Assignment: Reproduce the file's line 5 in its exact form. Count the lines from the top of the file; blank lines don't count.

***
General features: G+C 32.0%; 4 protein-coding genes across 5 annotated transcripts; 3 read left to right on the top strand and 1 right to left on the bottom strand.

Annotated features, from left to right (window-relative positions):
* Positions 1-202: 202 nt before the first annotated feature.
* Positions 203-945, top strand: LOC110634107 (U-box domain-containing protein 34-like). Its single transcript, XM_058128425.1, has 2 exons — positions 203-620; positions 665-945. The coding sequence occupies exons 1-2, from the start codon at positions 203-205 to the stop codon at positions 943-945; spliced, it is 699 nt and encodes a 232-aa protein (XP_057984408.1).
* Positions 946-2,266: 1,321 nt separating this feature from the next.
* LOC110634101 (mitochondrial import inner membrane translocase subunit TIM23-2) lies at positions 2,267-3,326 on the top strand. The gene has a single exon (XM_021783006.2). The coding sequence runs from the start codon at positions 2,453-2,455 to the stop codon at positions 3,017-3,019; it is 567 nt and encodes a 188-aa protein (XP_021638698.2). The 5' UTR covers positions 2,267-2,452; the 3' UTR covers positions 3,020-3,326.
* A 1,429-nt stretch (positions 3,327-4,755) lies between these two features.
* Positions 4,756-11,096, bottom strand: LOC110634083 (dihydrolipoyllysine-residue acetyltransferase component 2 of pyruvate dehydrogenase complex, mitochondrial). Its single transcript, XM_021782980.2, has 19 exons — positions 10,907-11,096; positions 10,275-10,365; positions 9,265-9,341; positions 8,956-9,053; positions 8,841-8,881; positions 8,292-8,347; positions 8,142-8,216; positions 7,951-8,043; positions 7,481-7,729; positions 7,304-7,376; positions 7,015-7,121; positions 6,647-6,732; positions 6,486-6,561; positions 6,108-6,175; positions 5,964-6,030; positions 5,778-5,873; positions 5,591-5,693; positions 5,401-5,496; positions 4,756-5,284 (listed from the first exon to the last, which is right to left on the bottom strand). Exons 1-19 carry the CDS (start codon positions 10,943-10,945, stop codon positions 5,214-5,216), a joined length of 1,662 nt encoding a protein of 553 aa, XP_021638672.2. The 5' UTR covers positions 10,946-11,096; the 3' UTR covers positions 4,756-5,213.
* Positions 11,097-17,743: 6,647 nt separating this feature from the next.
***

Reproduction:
* Positions 946-2,266: 1,321 nt separating this feature from the next.